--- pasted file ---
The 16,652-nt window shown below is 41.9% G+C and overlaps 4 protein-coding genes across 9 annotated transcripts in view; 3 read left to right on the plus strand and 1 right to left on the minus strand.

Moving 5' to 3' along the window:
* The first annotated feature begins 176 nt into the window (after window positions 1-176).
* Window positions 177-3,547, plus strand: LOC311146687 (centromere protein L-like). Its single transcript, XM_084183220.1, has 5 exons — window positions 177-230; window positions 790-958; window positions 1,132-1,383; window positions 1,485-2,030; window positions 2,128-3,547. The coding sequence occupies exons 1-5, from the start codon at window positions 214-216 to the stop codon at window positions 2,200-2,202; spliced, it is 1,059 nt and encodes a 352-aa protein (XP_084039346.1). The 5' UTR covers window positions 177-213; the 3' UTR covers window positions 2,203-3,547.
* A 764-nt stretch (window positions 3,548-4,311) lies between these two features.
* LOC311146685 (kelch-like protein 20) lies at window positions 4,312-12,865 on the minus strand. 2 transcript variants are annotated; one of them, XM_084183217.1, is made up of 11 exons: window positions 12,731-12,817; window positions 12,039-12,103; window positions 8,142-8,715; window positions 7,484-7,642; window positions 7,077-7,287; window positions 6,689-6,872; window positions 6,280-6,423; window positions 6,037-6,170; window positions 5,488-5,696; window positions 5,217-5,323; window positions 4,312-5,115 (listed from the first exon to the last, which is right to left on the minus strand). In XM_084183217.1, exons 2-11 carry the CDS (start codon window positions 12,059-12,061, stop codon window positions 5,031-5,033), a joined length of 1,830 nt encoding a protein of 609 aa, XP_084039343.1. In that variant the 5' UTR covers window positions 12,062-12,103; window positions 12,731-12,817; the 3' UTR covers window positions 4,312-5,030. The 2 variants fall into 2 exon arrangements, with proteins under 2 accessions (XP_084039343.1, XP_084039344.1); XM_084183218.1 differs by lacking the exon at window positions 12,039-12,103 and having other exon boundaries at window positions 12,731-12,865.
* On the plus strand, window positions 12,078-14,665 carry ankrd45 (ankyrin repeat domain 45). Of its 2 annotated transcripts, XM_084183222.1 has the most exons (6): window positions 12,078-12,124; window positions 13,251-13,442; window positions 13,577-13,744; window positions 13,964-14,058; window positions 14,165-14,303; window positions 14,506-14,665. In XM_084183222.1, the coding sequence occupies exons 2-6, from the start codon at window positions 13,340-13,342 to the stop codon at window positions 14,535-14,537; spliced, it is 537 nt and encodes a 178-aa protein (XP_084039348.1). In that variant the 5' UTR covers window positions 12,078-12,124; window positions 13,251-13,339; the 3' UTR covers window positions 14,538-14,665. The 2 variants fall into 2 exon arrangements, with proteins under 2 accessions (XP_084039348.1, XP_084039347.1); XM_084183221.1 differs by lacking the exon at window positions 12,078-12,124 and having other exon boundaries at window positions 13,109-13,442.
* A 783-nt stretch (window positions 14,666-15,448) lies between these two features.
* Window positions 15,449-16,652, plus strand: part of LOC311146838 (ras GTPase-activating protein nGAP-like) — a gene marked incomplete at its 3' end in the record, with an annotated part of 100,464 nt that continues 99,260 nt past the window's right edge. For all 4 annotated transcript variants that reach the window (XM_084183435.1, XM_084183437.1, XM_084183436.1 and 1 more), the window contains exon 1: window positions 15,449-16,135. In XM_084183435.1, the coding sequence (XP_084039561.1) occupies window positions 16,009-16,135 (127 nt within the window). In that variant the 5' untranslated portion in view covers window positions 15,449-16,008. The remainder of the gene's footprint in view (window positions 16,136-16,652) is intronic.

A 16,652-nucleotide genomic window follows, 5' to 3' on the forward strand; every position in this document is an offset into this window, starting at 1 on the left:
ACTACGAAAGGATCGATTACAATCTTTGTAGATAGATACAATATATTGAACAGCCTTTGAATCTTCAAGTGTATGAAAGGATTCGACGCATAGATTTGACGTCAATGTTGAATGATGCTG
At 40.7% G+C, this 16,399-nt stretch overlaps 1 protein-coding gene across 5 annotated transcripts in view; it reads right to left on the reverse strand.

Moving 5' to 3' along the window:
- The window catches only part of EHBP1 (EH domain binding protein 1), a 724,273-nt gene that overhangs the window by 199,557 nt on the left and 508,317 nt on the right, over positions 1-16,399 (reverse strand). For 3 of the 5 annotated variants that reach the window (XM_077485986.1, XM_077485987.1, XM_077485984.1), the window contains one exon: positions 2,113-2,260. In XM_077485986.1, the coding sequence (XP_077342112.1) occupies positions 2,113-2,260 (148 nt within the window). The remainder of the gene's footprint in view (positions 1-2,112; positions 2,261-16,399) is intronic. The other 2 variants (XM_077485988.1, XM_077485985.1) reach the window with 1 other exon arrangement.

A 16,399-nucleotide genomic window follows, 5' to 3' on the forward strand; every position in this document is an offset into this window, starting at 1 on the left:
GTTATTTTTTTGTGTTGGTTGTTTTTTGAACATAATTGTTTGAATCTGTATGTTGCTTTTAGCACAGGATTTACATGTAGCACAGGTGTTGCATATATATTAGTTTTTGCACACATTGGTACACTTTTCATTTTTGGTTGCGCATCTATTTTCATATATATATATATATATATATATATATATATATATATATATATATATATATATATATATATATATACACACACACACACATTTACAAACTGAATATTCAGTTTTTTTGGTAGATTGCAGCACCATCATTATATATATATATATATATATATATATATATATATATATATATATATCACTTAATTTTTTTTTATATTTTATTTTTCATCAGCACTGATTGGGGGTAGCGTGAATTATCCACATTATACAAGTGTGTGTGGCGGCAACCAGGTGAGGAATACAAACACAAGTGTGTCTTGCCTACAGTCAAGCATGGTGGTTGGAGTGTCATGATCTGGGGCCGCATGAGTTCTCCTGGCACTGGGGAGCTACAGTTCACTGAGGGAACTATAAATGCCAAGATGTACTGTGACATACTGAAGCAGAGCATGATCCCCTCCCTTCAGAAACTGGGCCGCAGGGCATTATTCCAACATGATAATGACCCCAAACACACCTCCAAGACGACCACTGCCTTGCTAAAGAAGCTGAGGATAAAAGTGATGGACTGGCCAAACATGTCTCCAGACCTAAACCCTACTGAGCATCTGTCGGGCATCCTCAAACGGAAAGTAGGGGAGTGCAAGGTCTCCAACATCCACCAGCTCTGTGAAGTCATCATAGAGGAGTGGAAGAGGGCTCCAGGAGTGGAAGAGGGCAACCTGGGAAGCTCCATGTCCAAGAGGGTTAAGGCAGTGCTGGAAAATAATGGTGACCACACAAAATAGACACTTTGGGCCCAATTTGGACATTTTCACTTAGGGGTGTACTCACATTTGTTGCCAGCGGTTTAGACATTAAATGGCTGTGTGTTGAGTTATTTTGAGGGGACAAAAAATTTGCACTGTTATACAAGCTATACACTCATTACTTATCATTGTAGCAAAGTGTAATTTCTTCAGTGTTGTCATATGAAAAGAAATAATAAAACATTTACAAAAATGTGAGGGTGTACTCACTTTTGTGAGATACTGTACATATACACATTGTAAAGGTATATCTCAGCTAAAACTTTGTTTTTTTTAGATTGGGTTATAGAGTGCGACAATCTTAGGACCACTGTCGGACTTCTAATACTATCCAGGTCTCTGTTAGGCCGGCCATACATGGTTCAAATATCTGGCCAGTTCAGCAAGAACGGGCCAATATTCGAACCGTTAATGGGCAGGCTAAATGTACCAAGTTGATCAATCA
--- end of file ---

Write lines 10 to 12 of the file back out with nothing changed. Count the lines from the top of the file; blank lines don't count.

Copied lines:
A 16,652-nucleotide genomic window follows, 5' to 3' on the forward strand; every position in this document is an offset into this window, starting at 1 on the left:
ACTACGAAAGGATCGATTACAATCTTTGTAGATAGATACAATATATTGAACAGCCTTTGAATCTTCAAGTGTATGAAAGGATTCGACGCATAGATTTGACGTCAATGTTGAATGATGCTG
At 40.7% G+C, this 16,399-nt stretch overlaps 1 protein-coding gene across 5 annotated transcripts in view; it reads right to left on the reverse strand.